Sunday, February 14, 2010

Dept. of Justice Conspiracy Theories

The main stream media (MSM) has been used unwittingly to distort the term "conspiracy theory" from the real meaning it has, and should have.

It has been perverted into an unreal, frivolous meaning they use in place of investigative journalism.

Can you imagine a U.S. Department of Justice attorney general going into a courtroom saying the defendant is charged with a "conspiracy theory", causing the court to snicker or giggle like an MSM journalist does when that term is mentioned?

Do you think that ever happens in court? No, because conspiracy theories are as serious as a heart attack to any professional DOJ attorney:
The concept of criminal conspiracy has its earliest roots in fourteenth century English common law. At that time, it saw limited use as a legal theory. It became more broadly applied in the United States in the nineteenth century, though still the scope of prosecutions was not wide. Today, however, conspiracy is a far-reaching legal principle, embracing antitrust actions, an enormous number of more traditional criminal cases, and even tort lawsuits. It is the basis of prosecutions dealing with, among other crimes, drug violations, securities fraud, murder for hire, bank robbery, and extortion.

... Conspiracy is an agreement by two or more people to commit a crime.
(Conspiracy Theory, Law). Congress passed a statute long ago that is used frequently in the federal courts:
If two or more persons conspire either to commit any offense against the United States, or to defraud the United States, or any agency thereof in any manner or for any purpose, and one or more of such persons do any act to effect the object of the conspiracy, each shall be fined under this title or imprisoned not more than five years, or both.

If, however, the offense, the commission of which is the object of the conspiracy, is a misdemeanor only, the punishment for such conspiracy shall not exceed the maximum punishment provided for such misdemeanor.
(18 U.S.C. § 371, emphasis added). Conspiracy theories are a joke only to the jokers in the MSM propaganda organs.

Conspiracy theories are what an attorney general comes up with when s/he wants to put someone in prison because that person conspired with others to commit a crime.

It is not fantasy, it is real, and it happens each and every day.

The MSM la la land is where the fantasy comes from.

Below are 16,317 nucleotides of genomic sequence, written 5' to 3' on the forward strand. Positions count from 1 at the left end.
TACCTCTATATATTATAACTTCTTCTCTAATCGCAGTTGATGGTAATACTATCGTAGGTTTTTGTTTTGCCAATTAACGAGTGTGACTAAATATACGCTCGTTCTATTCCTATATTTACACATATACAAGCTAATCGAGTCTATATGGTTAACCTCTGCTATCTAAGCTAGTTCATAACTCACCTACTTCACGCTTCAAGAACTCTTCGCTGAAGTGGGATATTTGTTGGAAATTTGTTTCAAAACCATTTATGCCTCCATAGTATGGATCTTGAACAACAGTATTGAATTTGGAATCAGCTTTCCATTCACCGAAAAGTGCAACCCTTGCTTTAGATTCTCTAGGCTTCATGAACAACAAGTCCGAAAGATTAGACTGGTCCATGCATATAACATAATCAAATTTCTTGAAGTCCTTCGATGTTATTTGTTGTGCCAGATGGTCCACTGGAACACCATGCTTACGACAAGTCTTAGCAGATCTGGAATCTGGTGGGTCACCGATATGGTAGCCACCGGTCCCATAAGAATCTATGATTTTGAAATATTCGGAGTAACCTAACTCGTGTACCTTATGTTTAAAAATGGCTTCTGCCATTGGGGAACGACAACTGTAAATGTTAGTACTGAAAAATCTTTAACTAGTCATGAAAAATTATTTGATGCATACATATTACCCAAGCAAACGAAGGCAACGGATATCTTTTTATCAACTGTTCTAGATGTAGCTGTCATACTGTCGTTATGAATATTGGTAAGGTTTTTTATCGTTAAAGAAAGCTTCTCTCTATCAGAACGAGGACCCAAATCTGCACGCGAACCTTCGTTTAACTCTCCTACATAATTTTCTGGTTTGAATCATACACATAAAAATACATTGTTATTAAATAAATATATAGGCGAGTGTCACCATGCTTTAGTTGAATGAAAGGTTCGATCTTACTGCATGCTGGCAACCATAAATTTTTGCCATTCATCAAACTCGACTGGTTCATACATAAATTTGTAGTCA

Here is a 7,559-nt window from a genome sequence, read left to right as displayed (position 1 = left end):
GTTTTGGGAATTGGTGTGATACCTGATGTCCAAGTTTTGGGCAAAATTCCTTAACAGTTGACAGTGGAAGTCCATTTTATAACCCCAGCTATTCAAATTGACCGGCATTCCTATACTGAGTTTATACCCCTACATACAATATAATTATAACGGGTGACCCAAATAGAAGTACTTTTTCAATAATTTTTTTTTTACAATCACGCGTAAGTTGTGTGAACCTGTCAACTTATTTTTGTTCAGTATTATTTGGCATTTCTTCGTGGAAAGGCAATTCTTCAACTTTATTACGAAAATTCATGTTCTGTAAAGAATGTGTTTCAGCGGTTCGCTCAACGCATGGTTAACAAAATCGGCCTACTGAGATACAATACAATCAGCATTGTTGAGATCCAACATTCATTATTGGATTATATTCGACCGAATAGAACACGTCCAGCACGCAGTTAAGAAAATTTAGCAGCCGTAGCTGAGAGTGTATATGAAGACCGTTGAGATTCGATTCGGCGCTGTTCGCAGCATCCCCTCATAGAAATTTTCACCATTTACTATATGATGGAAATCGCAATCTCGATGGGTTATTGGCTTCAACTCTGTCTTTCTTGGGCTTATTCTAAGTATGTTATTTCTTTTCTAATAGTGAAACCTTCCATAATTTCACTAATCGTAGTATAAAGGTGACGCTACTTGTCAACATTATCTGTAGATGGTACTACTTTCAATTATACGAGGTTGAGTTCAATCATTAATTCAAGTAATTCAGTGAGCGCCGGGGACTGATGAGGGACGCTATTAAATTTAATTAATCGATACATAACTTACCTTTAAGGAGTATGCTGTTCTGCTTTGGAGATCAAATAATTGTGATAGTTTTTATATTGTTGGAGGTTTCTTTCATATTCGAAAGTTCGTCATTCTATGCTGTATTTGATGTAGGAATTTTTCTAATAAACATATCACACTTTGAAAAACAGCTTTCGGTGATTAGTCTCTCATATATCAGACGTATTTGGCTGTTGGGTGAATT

If the establishment obsession with banning conspiracy theories becomes real, in the form of censure or worse, will they ban the conspiracy theory portion of our federal law?

The conspiracy theory law that has been around for centuries to make society safer?

2 comments:

  1. Conspiracy theories are strictly off limits to those who have wrapped their entire identity in the Stars and Bars. Undoubtedly, the alleged 9-11 conspirators realized this, and used it to their advantage.

    The same can be said about the whole subsequent "War on Terror" effort. That's why I firmly believe that whatever their goals were for initiating this whole mess (the bankrupting of the US, the selling off of the entire US and world economy to the central banking cartel, and the complete suspension of human rights in the name of "security," just to name a few), they WILL be met. There's simply no easy way to put this genie back in the bottle.

    I mean, can you imagine the right's reaction if conspiracy theories ever actually got traction? There would be accusations of treason and wholesale blood-letting at the very least, and in all liklihood a government crackdown a la the messiest of any in recent third-world history.

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  2. disaffected,

    There are conservative and liberal professionals in the 9/11 Truther movement. It is across the board.

    The danger at this moment, to their free speech and freedom of association rights, is coming from an Obama Administration official.

    Nevertheless I get your point, if the neoCon torture mongers ever hook-up with Obama's boy there would be a bloodbath against conspiracy theory aficionados of every stripe.

    They would probably tie it to bin Laden and terrorism to scare the public even more senseless.

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